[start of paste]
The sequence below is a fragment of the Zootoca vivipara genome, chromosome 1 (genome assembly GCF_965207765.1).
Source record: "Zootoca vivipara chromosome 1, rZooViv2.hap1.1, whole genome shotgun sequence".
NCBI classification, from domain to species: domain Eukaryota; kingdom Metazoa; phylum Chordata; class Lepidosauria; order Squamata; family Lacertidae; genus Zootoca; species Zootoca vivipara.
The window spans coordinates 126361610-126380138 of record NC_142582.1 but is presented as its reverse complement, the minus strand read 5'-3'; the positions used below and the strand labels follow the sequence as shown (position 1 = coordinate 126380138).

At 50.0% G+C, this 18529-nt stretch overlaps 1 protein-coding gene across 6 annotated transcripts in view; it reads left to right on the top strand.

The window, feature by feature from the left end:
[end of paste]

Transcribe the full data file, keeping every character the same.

The sequence below is a fragment of the Zootoca vivipara genome, chromosome 1 (genome assembly GCF_965207765.1).
Source record: "Zootoca vivipara chromosome 1, rZooViv2.hap1.1, whole genome shotgun sequence".
NCBI classification, from domain to species: domain Eukaryota; kingdom Metazoa; phylum Chordata; class Lepidosauria; order Squamata; family Lacertidae; genus Zootoca; species Zootoca vivipara.
The window spans coordinates 126361610-126380138 of record NC_142582.1 but is presented as its reverse complement, the minus strand read 5'-3'; the positions used below and the strand labels follow the sequence as shown (position 1 = coordinate 126380138).

At 50.0% G+C, this 18529-nt stretch overlaps 1 protein-coding gene across 6 annotated transcripts in view; it reads left to right on the top strand.

The window, feature by feature from the left end: